There are rare times people today have memories of actually meeting a person who was born in the last third of the 19th century. Those people are pretty much gone these days. I do however, recall one such person in my lifetime. When I was a youngster, Mr. Biggie lived next door to our family on the dirt road in the Cavendish Gulf. His front field stone steps were lined with smooth egg shaped stones his late wife had collected from various river beds. Mr. Biggie was the person who connected our family to the previous century. Knowing him was also a front row seat to the memories and stories of a man who was living in a time before most modern conveniences.
Mr. Biggie was basically a quiet neighbor. He rarely ever stopped by our house and when he did he usually just stood in the driveway to talk to my folks briefly. He didn’t have a phone so he wasn’t someone to bother people asking favors. I couldn’t tell you if he ever even used a phone. His relatives only stopped by once in a great while in the summer, and usually for just a short visit. I often went to his house to ask him if he needed anything, like shoveling his roof and steps.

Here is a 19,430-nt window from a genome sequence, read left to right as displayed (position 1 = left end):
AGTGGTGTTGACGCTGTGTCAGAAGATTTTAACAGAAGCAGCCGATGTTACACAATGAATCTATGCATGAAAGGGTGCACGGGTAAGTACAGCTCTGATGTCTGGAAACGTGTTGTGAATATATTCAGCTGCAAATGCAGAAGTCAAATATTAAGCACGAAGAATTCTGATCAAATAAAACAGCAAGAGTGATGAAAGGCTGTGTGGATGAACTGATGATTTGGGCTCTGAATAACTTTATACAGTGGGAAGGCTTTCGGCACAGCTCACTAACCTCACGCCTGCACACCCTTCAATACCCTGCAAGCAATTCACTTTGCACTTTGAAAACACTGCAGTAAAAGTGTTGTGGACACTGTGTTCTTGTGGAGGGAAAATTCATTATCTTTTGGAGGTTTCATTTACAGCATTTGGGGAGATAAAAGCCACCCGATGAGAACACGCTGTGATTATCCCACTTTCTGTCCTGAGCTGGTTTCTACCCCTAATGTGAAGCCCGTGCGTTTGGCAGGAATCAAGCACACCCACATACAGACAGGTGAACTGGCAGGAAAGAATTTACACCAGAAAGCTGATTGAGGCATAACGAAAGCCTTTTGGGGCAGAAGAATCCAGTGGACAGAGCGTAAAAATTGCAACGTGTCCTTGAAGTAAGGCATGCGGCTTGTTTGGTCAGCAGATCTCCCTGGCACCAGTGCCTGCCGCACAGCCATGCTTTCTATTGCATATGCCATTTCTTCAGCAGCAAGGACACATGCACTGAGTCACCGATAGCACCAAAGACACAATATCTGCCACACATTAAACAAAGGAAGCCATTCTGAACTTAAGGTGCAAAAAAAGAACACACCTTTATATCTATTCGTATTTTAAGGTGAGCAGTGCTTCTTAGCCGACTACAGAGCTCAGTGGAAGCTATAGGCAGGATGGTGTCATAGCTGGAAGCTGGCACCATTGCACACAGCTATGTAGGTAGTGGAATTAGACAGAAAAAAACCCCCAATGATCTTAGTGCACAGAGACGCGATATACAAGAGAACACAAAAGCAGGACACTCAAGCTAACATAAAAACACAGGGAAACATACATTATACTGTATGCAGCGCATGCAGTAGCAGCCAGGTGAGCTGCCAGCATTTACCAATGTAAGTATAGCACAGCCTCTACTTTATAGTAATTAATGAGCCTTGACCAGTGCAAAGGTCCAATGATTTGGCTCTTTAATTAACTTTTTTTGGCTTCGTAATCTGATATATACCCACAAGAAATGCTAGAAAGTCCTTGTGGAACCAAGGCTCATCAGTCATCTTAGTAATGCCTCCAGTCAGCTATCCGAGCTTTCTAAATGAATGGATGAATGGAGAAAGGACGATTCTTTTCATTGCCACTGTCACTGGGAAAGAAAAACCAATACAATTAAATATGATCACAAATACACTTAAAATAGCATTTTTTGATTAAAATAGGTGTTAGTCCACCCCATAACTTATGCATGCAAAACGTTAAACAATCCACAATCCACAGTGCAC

I spent hours listening to Mr. Biggie talk about what it was like when he was young. At 14, he had a job working on a logging crew, and back then, they used horses for help with work and for transportation. In this case the horses skidded the logs out of the woods. One of his jobs was to actually stand on the cut logs and drive the horses as they pulled them along the rough ground. One day while working, Continue reading